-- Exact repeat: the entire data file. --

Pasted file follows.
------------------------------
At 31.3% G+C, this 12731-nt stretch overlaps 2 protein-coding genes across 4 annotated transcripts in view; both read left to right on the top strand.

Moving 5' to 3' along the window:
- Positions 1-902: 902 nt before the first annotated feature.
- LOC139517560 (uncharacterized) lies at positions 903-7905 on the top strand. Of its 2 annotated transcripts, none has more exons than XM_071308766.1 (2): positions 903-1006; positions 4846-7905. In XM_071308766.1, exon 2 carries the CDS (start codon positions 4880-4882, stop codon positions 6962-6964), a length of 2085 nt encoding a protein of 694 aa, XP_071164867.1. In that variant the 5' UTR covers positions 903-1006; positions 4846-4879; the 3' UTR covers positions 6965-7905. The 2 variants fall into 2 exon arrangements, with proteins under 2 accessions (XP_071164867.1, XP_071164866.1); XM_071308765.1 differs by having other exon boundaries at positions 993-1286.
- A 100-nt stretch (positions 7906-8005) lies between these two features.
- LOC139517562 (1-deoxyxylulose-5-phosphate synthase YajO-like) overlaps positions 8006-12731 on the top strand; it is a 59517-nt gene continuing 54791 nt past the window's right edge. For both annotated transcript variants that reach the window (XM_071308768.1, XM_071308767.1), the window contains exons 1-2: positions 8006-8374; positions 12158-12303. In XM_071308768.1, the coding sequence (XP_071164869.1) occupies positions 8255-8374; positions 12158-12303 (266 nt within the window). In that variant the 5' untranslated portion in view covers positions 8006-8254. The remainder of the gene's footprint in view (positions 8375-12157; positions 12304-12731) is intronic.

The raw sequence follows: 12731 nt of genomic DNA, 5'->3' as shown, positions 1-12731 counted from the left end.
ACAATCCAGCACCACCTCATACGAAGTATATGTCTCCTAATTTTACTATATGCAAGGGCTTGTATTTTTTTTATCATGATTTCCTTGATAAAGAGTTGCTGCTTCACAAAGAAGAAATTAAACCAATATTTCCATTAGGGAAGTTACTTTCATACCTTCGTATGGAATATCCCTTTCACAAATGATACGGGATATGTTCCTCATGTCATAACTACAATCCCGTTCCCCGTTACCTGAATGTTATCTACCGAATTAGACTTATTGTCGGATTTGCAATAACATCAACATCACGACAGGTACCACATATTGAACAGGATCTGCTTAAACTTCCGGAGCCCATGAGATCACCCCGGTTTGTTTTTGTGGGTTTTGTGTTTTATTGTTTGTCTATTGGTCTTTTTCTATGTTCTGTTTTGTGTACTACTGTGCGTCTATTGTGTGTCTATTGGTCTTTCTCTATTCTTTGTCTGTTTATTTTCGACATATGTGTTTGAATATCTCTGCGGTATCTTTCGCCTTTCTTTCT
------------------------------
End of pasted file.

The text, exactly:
At 31.3% G+C, this 12731-nt stretch overlaps 2 protein-coding genes across 4 annotated transcripts in view; both read left to right on the top strand.

Moving 5' to 3' along the window:
- Positions 1-902: 902 nt before the first annotated feature.
- LOC139517560 (uncharacterized) lies at positions 903-7905 on the top strand. Of its 2 annotated transcripts, none has more exons than XM_071308766.1 (2): positions 903-1006; positions 4846-7905. In XM_071308766.1, exon 2 carries the CDS (start codon positions 4880-4882, stop codon positions 6962-6964), a length of 2085 nt encoding a protein of 694 aa, XP_071164867.1. In that variant the 5' UTR covers positions 903-1006; positions 4846-4879; the 3' UTR covers positions 6965-7905. The 2 variants fall into 2 exon arrangements, with proteins under 2 accessions (XP_071164867.1, XP_071164866.1); XM_071308765.1 differs by having other exon boundaries at positions 993-1286.
- A 100-nt stretch (positions 7906-8005) lies between these two features.
- LOC139517562 (1-deoxyxylulose-5-phosphate synthase YajO-like) overlaps positions 8006-12731 on the top strand; it is a 59517-nt gene continuing 54791 nt past the window's right edge. For both annotated transcript variants that reach the window (XM_071308768.1, XM_071308767.1), the window contains exons 1-2: positions 8006-8374; positions 12158-12303. In XM_071308768.1, the coding sequence (XP_071164869.1) occupies positions 8255-8374; positions 12158-12303 (266 nt within the window). In that variant the 5' untranslated portion in view covers positions 8006-8254. The remainder of the gene's footprint in view (positions 8375-12157; positions 12304-12731) is intronic.

The raw sequence follows: 12731 nt of genomic DNA, 5'->3' as shown, positions 1-12731 counted from the left end.
ACAATCCAGCACCACCTCATACGAAGTATATGTCTCCTAATTTTACTATATGCAAGGGCTTGTATTTTTTTTATCATGATTTCCTTGATAAAGAGTTGCTGCTTCACAAAGAAGAAATTAAACCAATATTTCCATTAGGGAAGTTACTTTCATACCTTCGTATGGAATATCCCTTTCACAAATGATACGGGATATGTTCCTCATGTCATAACTACAATCCCGTTCCCCGTTACCTGAATGTTATCTACCGAATTAGACTTATTGTCGGATTTGCAATAACATCAACATCACGACAGGTACCACATATTGAACAGGATCTGCTTAAACTTCCGGAGCCCATGAGATCACCCCGGTTTGTTTTTGTGGGTTTTGTGTTTTATTGTTTGTCTATTGGTCTTTTTCTATGTTCTGTTTTGTGTACTACTGTGCGTCTATTGTGTGTCTATTGGTCTTTCTCTATTCTTTGTCTGTTTATTTTCGACATATGTGTTTGAATATCTCTGCGGTATCTTTCGCCTTTCTTTCT